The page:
March 2021

The Eagle Has Landed (1976)

DIRECTOR: John Sturges


Michael Caine,  Donald Sutherland, Robert Duvall, Jenny Agutter, Donald Pleasence, Larry Hagman, Treat Williams, Jean Marsh, Anthony Quayle, John Standing, Sven Bertil-Taube, Siegfried Rauch, Michael Byrne, Joachim Hansen, Maurice Roeves, Wolf Kahler


The Eagle Has Landed is not your typical war movie. Those looking for a more serious meditation on the costs of war should look elsewhere. Based on the book by espionage and international intrigue writer Jack Higgins, The Eagle Has Landed is intended as suspense-thriller escapism, but, while mildly entertaining in a goofy sort of way and with some bright spots, isn’t quite the twisty-turny potboiler it aspires to be.

November 1943: Inspired by the German paratrooper commando raid that rescued his deposed ally Mussolini, Hitler orders a “feasibility study” on another commando raid to kidnap Winston Churchill. German Intelligence Chief Admiral Canaris (Anthony Quayle) and his subordinate Colonel Max Radl (Robert Duvall, sporting an eyepatch and a missing arm) expect it to be merely one of Hitler’s fanciful, soon-forgotten whims, and intend to go through the perfunctory motions before declaring it unfeasible, but SS Chief Heinrich Himmler (Donald Pleasence, well-cast) gets wind of it and pushes it through as a surprise gift for Hitler. To carry out this potential suicide mission, Radl turns to a man with nothing to lose: decorated paratrooper Colonel Kurt Steiner (Michael Caine), now relegated to a penal colony and facing a court martial for attempting to save a Jewish woman during the razing of the Warsaw Ghetto. Steiner and his men will disguise themselves as Polish soldiers and infiltrate the small English village where Churchill will be spending a weekend on vacation. Helping to prepare their way are IRA agent Liam Devlin (Donald Sutherland), allied with the Germans against the British, and a local collaborator, Joanna Gray (Jean Marsh). Of course, nothing quite goes according to plan.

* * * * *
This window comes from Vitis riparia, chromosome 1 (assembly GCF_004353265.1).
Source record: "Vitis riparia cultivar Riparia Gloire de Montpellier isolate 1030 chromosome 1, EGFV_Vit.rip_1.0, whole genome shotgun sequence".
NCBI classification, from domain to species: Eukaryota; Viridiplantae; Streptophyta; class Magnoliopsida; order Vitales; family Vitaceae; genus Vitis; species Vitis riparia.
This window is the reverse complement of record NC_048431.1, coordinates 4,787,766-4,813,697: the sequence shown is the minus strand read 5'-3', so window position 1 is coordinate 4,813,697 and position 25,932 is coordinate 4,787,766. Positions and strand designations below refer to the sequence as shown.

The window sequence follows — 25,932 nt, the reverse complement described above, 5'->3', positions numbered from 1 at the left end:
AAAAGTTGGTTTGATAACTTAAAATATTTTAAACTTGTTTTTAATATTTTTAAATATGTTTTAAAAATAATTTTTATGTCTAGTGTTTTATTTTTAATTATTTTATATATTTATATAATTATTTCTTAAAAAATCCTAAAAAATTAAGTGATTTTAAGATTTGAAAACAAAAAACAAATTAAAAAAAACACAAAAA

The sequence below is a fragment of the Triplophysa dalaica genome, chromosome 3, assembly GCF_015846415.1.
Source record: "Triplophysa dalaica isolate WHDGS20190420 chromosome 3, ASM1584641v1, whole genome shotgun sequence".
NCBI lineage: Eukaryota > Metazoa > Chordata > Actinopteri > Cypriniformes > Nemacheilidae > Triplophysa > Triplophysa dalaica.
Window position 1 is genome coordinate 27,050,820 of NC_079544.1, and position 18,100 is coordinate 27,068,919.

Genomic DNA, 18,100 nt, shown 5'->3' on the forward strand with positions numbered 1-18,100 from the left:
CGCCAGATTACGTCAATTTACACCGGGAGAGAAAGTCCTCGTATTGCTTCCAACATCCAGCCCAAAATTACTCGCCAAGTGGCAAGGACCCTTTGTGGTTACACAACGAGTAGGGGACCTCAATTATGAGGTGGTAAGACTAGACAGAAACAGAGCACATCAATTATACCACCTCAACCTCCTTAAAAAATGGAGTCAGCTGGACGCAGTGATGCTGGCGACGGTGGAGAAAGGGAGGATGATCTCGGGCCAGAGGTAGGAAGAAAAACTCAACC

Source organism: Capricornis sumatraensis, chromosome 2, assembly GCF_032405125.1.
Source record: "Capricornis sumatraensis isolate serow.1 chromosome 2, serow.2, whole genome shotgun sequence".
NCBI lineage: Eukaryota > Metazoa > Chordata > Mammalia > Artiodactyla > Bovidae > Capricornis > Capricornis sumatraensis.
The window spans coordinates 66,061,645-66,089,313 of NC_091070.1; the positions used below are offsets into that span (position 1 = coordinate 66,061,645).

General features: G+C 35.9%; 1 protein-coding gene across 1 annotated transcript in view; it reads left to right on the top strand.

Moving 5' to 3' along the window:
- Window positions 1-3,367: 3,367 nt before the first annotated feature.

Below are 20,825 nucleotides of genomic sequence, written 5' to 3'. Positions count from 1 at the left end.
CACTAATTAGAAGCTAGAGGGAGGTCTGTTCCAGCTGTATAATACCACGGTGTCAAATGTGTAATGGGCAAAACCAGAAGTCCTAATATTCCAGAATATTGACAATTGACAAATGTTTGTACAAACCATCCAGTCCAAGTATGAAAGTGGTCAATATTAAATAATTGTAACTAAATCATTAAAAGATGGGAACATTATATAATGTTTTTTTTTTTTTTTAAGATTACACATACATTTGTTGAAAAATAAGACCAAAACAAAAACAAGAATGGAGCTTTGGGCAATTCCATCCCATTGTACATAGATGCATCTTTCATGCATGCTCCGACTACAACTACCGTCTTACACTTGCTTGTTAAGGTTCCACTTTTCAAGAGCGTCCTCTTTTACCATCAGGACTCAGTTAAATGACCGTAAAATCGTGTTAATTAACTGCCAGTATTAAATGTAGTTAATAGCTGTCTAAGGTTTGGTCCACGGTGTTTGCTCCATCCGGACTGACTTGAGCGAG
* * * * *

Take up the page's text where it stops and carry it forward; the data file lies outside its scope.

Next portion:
The Eagle Has Landed is interesting in that it reverses the typical format of a WWII escapist adventure by having the Germans and an IRA agent as the main characters and essentially our more-or-less heroes (or anti-heroes, at least). Of course, this necessitates steps to be taken to make them reasonably sympathetic to the audience. There’s a bit of throwaway exposition about how Devlin ditched the IRA when it resorted to bombing civilians (“my fight’s with the bloody British Empire”, Sutherland drawls in his none-too-convincing Irish accent), and we see Steiner’s train stop in Warsaw, where his assistance of a Jew runs him afoul of an SS General (Joachim Hansen).  One might argue, for a rather campy and lightweight lark such as this, touching however briefly on the Holocaust provides a little tonal whiplash, but it serves the movie’s purpose of drawing a clear line between who it considers Nazis versus “good Germans”. The movie starts out well enough, albeit a little slowly, spending time on character establishment and the planning of the operation. The most glaring handicap is the dull romance between Devlin and a young English girl (Jenny Agutter) he meets in the village, which brings the already fitful pacing to a halt. Not only is their romance not credible (Sutherland comes across like a creepy uncle compared to the girlish Agutter, and after one poetry reading beneath a tree, she’s head-over-heels enough to aid and abet him and the Germans), it’s also boring and eats up too much screentime. Things pick up when a local American unit catches on to the situation, with Larry Hagman as a bumbling officer, and Treat Williams as his more competent subordinate. But while Hagman is fun to watch in a stereotypical “loud, dumb American cowboy” kind of way, his comic relief also makes the movie tonally schizophrenic, like it can’t make up its mind whether it wants to be a twisty thriller or an action-comedy. Veering from glimpses of the Warsaw Ghetto to Larry Hagman’s gung-ho Texan shtick makes it hard or impossible for the movie to settle into a certain tone. Along the way, there’s just too many implausibilities. Steiner and his men wear their German uniforms beneath their Polish uniforms; the reason given is that this allows them to quickly shed their Polish uniforms and be captured, if the mission fails, in their own uniforms, requiring them to be treated as prisoners of war (an enemy soldier captured wearing civilian clothes or a false uniform is not required by the rules of war to be recognized as a POW and can legally be executed on the spot), but this also allows a conveniently easy plot complication to expose them for who and what they really are. It’s never explained why Joanna Gray is helping the Germans, a failing of the movie, not the book, which went into lengthy detail which the movie omits about her origins as a South African Boer whose family died in a British concentration camp during the Boer War of the 1880s. From the movie, one would assume she was British, making her assistance of the Germans seem motiveless and unexplained. The original point of the plan is to abduct Churchill and ransom him in exchange for peace negotiations, but SPOILER WARNING the climax has Steiner heading to Churchill’s vacation house to shoot him, as if the movie forgot about that itself by the end. Finally, Churchill had his own large country estate where he spent his leisure time, and the idea that the Prime Minister of a nation at war would spent a weekend vacation in this random little hamlet is a bit implausible.